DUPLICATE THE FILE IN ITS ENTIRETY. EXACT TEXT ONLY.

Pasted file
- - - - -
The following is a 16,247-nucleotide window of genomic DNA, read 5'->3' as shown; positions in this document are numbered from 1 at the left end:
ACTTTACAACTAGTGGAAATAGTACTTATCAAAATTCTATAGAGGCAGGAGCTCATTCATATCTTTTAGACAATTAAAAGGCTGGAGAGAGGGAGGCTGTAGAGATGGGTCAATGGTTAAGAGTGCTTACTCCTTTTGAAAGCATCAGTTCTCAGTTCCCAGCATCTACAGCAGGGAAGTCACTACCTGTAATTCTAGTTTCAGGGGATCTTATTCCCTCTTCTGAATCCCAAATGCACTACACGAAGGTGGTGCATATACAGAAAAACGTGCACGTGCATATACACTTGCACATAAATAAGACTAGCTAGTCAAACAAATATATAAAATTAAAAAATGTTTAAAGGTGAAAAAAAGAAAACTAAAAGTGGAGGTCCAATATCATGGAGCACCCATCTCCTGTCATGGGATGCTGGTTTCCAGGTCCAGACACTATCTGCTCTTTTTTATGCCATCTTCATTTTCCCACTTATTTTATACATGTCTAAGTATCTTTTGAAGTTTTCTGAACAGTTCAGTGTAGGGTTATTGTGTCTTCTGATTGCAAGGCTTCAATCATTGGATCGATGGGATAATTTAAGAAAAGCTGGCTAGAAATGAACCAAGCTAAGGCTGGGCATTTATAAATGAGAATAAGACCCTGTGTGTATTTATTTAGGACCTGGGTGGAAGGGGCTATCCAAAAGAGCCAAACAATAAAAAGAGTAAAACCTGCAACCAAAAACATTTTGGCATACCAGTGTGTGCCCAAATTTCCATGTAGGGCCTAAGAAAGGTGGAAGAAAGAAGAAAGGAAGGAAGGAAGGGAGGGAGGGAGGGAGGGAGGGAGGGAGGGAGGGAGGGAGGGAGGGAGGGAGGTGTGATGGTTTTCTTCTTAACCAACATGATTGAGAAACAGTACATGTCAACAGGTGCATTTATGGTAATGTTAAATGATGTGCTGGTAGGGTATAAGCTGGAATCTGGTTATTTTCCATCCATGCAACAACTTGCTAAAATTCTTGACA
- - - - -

The following is a 16,247-nucleotide window of genomic DNA, read 5'->3' as shown; positions in this document are numbered from 1 at the left end:
ACTTTACAACTAGTGGAAATAGTACTTATCAAAATTCTATAGAGGCAGGAGCTCATTCATATCTTTTAGACAATTAAAAGGCTGGAGAGAGGGAGGCTGTAGAGATGGGTCAATGGTTAAGAGTGCTTACTCCTTTTGAAAGCATCAGTTCTCAGTTCCCAGCATCTACAGCAGGGAAGTCACTACCTGTAATTCTAGTTTCAGGGGATCTTATTCCCTCTTCTGAATCCCAAATGCACTACACGAAGGTGGTGCATATACAGAAAAACGTGCACGTGCATATACACTTGCACATAAATAAGACTAGCTAGTCAAACAAATATATAAAATTAAAAAATGTTTAAAGGTGAAAAAAAGAAAACTAAAAGTGGAGGTCCAATATCATGGAGCACCCATCTCCTGTCATGGGATGCTGGTTTCCAGGTCCAGACACTATCTGCTCTTTTTTATGCCATCTTCATTTTCCCACTTATTTTATACATGTCTAAGTATCTTTTGAAGTTTTCTGAACAGTTCAGTGTAGGGTTATTGTGTCTTCTGATTGCAAGGCTTCAATCATTGGATCGATGGGATAATTTAAGAAAAGCTGGCTAGAAATGAACCAAGCTAAGGCTGGGCATTTATAAATGAGAATAAGACCCTGTGTGTATTTATTTAGGACCTGGGTGGAAGGGGCTATCCAAAAGAGCCAAACAATAAAAAGAGTAAAACCTGCAACCAAAAACATTTTGGCATACCAGTGTGTGCCCAAATTTCCATGTAGGGCCTAAGAAAGGTGGAAGAAAGAAGAAAGGAAGGAAGGAAGGGAGGGAGGGAGGGAGGGAGGGAGGGAGGGAGGGAGGGAGGGAGGGAGGGAGGTGTGATGGTTTTCTTCTTAACCAACATGATTGAGAAACAGTACATGTCAACAGGTGCATTTATGGTAATGTTAAATGATGTGCTGGTAGGGTATAAGCTGGAATCTGGTTATTTTCCATCCATGCAACAACTTGCTAAAATTCTTGACA